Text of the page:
If you're familiar with All About Jazz, you know that we've dedicated over two decades to supporting jazz as an art form, and more importantly, the creative musicians who make it. Our enduring commitment has made All About Jazz one of the most culturally important websites of its kind in the world reaching hundreds of thousands of readers every month. However, to expand our offerings and develop new means to foster jazz discovery we need your help.
You can become a sustaining member for a modest $20 and in return, we'll immediately hide those pesky Google ads PLUS deliver exclusive content and provide access to future articles for a full year! This combination will not only improve your AAJ experience, it will allow us to continue to rigorously build on the great work we first started in 1995. Read on to view our project ideas...
Press play on Never Odd Or Even and you're suddenly tuned into a foreign radio broadcast, mechanized drums and wailing voices sparring with hot wax keyboards. On his solo debut, String Cheese Incident ivory tickler Hollingsworth trots out his considerable chops, but more importantly his compositional skills. His band is a who's who of Boulder, Colorado players, including Motet drummer Dave Watts. "The Crusade" kicks it off with a bumping soul jazz workout, a vibe that resurfaces several times. Joshua Redman (sax) guests on this cut and a very different (and stronger) version of SCI fave "!Bam!" and blows with the silky slide of early David Sanborn.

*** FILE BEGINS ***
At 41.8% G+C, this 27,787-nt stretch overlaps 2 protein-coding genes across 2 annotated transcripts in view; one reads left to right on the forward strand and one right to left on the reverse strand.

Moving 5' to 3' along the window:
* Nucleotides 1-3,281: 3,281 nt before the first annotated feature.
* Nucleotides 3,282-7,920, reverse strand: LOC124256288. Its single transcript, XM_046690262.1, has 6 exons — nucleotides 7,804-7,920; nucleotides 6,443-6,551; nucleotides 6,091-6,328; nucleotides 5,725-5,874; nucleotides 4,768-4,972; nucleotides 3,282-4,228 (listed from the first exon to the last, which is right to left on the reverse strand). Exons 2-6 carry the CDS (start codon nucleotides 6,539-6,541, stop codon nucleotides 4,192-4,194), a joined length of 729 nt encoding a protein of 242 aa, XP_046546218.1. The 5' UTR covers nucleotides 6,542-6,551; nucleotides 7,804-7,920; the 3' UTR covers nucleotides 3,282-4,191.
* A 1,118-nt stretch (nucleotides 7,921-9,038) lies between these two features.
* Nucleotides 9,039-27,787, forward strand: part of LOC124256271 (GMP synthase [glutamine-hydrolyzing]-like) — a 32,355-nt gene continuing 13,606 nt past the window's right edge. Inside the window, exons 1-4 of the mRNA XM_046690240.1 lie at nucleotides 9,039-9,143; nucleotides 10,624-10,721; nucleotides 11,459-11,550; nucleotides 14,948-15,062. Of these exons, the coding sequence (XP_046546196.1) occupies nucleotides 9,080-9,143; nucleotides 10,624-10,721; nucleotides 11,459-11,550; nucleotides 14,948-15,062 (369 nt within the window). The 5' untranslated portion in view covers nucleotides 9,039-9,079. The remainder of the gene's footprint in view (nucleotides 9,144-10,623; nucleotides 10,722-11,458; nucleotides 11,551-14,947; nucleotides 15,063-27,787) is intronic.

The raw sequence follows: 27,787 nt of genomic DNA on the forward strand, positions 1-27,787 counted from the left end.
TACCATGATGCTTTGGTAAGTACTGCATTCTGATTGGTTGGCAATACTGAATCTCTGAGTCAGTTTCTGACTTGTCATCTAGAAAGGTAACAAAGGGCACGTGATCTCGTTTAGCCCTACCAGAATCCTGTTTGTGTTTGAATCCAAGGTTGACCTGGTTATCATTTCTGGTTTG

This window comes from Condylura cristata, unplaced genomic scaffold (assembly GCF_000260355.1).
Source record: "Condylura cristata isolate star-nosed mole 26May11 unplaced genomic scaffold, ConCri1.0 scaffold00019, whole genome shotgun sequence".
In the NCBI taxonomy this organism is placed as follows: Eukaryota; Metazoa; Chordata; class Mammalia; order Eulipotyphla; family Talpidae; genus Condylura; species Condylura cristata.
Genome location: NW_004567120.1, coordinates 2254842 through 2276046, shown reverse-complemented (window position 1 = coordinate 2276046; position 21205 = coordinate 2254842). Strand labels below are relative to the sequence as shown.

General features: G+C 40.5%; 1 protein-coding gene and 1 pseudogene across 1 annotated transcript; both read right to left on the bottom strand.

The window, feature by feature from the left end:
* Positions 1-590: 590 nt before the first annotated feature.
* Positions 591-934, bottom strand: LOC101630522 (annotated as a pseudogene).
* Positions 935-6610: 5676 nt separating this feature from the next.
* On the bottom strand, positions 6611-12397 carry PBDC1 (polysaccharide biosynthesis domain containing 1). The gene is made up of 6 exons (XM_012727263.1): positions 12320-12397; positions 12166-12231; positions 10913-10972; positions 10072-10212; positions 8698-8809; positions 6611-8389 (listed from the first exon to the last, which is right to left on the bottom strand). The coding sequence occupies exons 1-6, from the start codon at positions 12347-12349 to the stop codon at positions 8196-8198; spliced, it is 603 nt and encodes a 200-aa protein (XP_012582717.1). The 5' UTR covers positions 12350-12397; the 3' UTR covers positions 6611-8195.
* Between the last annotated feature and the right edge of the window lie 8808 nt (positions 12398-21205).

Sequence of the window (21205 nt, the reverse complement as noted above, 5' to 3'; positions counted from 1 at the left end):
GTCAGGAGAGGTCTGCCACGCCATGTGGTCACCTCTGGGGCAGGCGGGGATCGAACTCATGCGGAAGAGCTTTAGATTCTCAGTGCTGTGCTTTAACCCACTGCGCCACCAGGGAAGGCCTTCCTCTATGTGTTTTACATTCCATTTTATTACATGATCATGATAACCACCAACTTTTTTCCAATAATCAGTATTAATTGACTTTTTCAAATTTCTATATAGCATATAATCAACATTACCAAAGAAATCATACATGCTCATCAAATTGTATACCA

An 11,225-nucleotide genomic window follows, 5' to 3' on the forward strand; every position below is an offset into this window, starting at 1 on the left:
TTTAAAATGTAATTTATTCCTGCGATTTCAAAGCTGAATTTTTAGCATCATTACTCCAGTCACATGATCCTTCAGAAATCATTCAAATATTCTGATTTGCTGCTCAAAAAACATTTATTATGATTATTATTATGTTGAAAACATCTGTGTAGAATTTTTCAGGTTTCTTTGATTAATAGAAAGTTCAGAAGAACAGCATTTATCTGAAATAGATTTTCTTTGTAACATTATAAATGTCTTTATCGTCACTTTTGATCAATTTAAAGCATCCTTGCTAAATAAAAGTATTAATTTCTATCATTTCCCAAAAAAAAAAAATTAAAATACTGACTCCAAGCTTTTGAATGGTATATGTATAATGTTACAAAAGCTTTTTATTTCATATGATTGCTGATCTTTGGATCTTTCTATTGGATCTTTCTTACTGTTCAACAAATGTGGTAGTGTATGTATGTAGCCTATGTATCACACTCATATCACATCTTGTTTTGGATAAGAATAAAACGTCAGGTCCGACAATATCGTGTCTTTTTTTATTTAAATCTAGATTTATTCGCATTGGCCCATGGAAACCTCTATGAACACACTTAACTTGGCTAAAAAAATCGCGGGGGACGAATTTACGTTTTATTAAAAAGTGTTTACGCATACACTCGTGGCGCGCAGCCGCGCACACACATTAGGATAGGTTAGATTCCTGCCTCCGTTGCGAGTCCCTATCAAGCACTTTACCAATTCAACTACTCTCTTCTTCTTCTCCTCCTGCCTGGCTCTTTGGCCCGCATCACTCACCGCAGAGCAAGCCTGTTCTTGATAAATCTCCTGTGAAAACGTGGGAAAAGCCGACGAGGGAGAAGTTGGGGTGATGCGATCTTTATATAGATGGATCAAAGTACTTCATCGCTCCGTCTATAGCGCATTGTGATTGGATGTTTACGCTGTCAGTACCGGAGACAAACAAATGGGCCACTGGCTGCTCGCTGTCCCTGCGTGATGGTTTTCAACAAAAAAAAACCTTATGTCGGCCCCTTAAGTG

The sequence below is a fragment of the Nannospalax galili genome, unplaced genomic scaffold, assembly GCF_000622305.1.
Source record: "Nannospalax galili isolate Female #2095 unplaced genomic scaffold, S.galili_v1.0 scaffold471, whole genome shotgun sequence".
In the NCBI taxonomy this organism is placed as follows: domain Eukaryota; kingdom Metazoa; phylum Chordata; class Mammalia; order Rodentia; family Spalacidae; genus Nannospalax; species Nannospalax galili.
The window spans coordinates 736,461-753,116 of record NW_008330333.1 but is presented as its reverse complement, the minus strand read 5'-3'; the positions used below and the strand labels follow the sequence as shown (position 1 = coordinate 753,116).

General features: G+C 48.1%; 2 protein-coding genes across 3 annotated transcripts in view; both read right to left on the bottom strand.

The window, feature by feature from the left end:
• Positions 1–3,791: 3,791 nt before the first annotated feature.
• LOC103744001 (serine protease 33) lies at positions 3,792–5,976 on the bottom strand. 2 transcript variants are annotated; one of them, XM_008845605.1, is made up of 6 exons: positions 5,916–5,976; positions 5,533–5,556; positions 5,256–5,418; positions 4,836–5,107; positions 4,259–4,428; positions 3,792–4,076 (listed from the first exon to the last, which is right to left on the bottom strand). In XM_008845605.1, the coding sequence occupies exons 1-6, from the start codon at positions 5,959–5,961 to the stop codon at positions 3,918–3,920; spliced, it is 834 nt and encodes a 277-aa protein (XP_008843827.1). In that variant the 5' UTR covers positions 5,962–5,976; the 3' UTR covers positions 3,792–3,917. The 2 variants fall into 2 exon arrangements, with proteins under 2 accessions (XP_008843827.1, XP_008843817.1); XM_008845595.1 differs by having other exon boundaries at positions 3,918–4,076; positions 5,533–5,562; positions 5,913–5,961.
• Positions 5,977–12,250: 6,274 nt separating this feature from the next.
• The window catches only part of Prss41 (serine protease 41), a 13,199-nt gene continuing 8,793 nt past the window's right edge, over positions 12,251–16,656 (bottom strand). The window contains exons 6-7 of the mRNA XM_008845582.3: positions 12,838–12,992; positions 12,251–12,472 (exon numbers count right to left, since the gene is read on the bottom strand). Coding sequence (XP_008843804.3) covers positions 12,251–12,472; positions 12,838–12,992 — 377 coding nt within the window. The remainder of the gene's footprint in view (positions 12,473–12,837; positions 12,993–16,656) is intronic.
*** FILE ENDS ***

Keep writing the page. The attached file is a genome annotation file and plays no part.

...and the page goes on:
Free from the twang-oriented Cheese, Hollingsworth pleasantly flirts with chaos, an element hinted at in SCI jams but expanded into a funkier, more electronic realm here. There's the stoned stumble of "Seventh Step" that unexpectedly, but satisfyingly, lands us in some deep, molasses thick blues on "The Bridge," where he's aided by Robert Randolph's pedal steel and Yvonne Brown's "Great-Gig-In-The-Sky" vocalizing. Less appealing are the echoes of '80s Tangerine Dream on "The Arc" or the too-easy Latinismo of "Not Yet." He's back on his game with "The Preacher," which finds the band improvising to a radio sermon in a great update of Eno and Byrne's My Life In The Bush of Ghosts.
Long the single strongest ingredient in SCI's recipe, Hollingsworth shows there's more to his musical makeup than one might have guessed. Besides exhibiting a solid handle on the synthesized grooves happening today, he plies a Vince Guaraldi-ish mastery of piano and shows a fine ear for intriguing sounds that does his stated primary influences of the Talking Heads and The Cars proud. Nicely done, sir.
Track Listing: Prevolution; The Crusade; Seventh Step; The Bridge; The Preacher; Gigawatt; The Arc; Ohms; Don't Say; Not Yet; Boo Hoo's Pik-A-Nik; !Bam!; The Revolution
Personnel: Kyle Hollinsworth - keyboards, accordion, vocals, Ross Martin - guitar, Matt Spencer - bass, Dave Watts - drums with special guests Robert Randolph - pedal steel guitar on "The Bridge", Joshua Redman - saxophone on "The Crusade" and "!Bam!", Yvonne Brown - background vocals on "The Bridge" and "Don't Say", Michael Kang - electric mandolin on "The Preacher" and "The Arc".
I love jazz because it takes my mind away and is very relaxing.
I was first exposed to jazz by my older brother every morning while eating breakfast before school he would play Hiroshima One which I hated but after he moved away to college and I moved to Miami I fell in love with jazz music.